When I grow up, I want to be as cool as Reason magazine's Nick Gillespie. In the video below he gives succinct summaries of the problems of this most recent and allegedly "light-touch" power grab by the Federal Communications Commission.
(By the way, all meaningless metaphors used by government officials such as the current FCC chairman are unenforceable for future generations of officials.)
Which is why Reason's third "reason" here, "Mission Creep" as a danger to FCC regulation of the Internet is a huge problem, and something the public rarely understands about government: its growth is almost inevitable.
I admire the pluckiness of libertarians in fighting the growth of the state, but in recent years I have become more dour about the prospects for our government and society to avoid decline. Despite even the empowering magic of things like the Internet.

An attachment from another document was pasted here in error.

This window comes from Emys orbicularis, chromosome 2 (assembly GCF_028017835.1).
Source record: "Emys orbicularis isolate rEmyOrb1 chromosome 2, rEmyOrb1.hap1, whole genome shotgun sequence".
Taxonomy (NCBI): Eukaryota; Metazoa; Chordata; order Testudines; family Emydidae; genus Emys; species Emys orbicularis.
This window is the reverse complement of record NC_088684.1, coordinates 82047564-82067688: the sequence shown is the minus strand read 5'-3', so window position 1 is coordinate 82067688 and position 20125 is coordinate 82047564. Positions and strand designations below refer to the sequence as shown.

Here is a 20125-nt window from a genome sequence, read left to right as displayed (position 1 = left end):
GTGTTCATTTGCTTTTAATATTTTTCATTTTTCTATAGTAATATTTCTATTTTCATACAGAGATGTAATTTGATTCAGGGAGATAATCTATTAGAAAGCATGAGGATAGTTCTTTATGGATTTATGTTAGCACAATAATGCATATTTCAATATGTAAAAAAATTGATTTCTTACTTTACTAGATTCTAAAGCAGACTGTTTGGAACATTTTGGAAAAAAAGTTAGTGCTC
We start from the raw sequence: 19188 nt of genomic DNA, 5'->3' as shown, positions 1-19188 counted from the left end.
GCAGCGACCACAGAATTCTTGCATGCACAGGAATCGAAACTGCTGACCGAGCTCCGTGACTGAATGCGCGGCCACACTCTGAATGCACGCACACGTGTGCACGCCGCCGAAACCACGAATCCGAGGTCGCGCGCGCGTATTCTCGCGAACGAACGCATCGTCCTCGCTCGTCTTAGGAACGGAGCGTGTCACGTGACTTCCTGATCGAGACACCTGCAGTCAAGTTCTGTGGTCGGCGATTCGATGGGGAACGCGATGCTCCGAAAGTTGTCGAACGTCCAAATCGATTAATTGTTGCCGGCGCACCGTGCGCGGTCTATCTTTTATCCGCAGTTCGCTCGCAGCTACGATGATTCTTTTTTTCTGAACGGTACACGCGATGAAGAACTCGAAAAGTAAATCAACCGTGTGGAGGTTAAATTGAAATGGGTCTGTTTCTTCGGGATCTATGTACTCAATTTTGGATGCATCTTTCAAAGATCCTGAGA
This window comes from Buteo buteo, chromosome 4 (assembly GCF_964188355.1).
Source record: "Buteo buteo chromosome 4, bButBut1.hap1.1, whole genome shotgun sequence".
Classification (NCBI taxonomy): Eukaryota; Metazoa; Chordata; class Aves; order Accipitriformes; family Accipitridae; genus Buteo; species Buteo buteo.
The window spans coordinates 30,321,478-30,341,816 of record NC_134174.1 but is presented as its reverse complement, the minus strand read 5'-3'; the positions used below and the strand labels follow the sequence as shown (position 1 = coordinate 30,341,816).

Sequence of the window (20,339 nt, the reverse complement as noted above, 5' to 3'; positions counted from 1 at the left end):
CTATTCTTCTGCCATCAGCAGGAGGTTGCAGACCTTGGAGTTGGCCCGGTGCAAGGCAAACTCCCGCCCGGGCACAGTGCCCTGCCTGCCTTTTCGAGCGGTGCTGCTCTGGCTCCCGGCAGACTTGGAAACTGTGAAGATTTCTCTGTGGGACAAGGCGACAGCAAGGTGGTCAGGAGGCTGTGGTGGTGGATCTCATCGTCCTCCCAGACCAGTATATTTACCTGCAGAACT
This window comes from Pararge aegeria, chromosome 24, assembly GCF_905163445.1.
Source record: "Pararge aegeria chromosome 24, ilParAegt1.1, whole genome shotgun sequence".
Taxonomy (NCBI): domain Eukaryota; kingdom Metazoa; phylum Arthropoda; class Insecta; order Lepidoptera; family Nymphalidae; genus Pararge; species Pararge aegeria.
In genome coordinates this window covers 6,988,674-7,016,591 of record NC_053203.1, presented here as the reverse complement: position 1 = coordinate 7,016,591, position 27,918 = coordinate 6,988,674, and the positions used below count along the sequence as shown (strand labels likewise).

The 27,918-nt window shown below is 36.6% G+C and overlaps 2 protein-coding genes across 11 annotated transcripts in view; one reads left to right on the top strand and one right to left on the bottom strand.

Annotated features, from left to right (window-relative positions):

Bureaucrats, however well intentioned, believe they can "help" with almost anything and relentlessly seek to insert themselves into private decisions. Those less well intentioned also see numerous opportunities to expand their power.
One reason the public doesn't understand this is because in essence the problem is highly philosophical. More specifically, epistemological. Government officials trying to help in a way allegedly free from self-interest (not true) concentrate more power in the hands of those with less knowledge than the entirety of the marketplace.
Freedom is a way of crowd-sourcing our problems; with more individuals handling smaller pieces of the logistics of delivering products and services. In a bureaucrat's way of seeing things, that means they have a less "comprehensive" view of the market, which requires a handful of nobles to facilitate (to their own benefit) greater "global coordination" and other such nonsense.